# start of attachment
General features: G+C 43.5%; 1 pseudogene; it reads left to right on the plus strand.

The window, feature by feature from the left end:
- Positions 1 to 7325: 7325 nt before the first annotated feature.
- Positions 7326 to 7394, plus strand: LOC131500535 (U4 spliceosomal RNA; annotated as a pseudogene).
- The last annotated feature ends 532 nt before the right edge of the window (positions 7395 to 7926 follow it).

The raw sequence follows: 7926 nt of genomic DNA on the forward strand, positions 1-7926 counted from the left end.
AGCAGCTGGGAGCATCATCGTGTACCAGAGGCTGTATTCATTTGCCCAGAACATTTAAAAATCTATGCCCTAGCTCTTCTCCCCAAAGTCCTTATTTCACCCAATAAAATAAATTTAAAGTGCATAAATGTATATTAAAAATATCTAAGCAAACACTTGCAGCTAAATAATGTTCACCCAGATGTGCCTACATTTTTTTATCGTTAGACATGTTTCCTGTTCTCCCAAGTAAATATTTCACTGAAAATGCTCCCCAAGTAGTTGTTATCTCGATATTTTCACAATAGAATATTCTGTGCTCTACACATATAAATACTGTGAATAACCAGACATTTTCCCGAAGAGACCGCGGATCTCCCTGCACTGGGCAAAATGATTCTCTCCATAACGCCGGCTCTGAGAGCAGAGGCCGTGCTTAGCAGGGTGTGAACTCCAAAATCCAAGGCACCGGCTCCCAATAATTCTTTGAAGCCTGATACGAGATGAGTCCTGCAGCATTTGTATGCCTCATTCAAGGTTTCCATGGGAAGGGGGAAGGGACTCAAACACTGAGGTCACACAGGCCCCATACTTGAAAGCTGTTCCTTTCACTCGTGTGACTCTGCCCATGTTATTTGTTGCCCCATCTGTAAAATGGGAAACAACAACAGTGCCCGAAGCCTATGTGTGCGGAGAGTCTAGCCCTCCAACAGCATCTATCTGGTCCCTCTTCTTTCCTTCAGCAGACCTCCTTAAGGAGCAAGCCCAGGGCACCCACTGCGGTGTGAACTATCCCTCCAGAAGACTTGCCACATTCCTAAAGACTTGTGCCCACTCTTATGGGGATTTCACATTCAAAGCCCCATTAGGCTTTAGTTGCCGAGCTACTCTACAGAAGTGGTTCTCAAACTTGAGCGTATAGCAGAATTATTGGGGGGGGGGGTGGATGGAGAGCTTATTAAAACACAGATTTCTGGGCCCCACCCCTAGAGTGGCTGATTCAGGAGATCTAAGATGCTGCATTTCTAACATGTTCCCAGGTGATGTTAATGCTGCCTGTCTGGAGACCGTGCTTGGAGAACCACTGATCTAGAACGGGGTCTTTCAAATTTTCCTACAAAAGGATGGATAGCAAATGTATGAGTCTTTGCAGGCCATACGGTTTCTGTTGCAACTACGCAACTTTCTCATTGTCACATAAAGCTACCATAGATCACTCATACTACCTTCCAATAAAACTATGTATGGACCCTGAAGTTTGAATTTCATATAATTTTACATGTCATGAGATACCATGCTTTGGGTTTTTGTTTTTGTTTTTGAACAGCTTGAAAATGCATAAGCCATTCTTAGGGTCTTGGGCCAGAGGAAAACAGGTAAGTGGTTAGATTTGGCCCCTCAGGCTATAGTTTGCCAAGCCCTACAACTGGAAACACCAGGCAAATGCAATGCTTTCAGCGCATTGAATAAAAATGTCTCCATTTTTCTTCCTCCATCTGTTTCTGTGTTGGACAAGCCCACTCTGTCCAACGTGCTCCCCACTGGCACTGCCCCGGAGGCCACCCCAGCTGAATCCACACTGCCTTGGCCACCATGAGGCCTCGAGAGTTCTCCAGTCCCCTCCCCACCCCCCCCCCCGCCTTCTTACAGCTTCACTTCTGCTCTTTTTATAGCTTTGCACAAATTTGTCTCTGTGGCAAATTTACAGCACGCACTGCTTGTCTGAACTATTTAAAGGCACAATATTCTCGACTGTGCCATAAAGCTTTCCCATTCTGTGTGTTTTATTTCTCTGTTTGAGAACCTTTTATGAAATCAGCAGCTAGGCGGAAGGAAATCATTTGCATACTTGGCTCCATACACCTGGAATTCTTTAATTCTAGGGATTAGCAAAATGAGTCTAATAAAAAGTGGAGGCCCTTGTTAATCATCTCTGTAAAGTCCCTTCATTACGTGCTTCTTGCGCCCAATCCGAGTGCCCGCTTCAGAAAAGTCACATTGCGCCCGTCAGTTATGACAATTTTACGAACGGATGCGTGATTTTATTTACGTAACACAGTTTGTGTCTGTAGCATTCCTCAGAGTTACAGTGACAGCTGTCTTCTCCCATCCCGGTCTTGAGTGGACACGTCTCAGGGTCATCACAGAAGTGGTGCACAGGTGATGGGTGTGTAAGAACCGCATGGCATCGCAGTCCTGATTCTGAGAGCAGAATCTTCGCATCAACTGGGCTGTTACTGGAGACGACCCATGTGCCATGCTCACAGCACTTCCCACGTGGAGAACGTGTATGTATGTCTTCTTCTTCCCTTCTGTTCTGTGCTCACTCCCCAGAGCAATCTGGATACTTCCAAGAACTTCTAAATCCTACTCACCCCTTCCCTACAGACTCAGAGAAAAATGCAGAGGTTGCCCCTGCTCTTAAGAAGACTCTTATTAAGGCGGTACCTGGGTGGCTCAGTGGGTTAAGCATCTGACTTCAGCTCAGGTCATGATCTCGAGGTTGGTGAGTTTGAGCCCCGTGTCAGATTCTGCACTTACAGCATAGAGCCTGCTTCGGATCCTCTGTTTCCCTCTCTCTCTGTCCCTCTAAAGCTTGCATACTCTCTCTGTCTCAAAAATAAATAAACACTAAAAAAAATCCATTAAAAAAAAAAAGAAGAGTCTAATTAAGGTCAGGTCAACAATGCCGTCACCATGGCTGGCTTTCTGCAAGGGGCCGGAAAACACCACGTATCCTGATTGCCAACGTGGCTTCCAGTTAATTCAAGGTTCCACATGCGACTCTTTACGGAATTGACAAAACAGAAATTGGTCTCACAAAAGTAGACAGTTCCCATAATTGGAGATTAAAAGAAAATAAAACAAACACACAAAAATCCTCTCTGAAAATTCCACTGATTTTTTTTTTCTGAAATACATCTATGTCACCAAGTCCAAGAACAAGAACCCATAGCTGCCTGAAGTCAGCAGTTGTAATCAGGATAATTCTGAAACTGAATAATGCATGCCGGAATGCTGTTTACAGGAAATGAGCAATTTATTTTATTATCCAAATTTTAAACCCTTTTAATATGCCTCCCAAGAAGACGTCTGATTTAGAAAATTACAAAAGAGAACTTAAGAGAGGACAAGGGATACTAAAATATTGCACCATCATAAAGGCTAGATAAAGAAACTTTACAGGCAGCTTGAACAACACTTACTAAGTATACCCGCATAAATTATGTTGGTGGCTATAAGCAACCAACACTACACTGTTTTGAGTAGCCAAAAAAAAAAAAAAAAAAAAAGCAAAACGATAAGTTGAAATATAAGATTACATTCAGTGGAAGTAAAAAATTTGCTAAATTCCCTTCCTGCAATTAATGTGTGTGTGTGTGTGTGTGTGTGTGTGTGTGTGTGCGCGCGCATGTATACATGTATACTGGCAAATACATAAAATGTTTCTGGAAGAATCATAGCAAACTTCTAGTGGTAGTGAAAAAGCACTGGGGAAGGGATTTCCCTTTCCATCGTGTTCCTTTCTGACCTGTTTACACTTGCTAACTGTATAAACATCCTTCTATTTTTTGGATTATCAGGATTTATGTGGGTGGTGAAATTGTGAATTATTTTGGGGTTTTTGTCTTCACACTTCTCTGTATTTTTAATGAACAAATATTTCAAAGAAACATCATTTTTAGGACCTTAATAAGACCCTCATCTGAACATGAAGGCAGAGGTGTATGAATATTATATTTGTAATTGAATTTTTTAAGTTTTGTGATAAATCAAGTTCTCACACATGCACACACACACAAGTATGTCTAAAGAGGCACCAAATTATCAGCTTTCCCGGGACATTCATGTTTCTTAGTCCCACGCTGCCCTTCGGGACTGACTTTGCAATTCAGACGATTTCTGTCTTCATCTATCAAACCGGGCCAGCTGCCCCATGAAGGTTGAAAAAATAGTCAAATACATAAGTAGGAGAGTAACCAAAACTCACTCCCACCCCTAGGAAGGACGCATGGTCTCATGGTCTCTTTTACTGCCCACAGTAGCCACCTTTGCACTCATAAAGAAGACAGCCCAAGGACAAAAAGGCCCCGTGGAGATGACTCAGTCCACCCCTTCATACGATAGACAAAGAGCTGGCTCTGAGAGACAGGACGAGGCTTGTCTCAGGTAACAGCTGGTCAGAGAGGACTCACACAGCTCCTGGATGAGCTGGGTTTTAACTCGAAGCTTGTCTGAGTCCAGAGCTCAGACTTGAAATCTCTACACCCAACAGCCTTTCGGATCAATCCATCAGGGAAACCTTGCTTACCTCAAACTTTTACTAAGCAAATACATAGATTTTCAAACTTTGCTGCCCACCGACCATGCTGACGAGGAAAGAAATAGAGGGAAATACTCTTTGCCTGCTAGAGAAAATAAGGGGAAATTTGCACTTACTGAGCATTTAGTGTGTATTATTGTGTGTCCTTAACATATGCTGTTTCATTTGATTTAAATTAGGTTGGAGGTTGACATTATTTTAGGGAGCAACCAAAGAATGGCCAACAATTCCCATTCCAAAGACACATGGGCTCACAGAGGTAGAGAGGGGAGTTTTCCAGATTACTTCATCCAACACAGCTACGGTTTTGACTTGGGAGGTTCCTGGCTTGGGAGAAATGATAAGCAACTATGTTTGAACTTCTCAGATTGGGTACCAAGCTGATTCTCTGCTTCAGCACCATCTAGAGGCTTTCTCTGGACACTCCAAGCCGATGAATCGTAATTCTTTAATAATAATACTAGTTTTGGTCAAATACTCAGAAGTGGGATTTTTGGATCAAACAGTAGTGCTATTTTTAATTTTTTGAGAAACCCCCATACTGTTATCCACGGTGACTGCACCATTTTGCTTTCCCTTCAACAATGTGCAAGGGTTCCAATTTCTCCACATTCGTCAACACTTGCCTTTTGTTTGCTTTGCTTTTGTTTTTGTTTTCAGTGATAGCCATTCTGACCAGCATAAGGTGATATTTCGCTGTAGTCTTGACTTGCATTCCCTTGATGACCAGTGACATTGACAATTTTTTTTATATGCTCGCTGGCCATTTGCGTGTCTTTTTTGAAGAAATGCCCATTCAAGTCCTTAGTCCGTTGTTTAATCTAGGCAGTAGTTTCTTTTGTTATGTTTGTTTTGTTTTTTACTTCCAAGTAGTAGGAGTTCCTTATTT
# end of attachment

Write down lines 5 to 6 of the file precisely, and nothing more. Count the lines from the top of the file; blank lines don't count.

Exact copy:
- The last annotated feature ends 532 nt before the right edge of the window (positions 7395 to 7926 follow it).

The raw sequence follows: 7926 nt of genomic DNA on the forward strand, positions 1-7926 counted from the left end.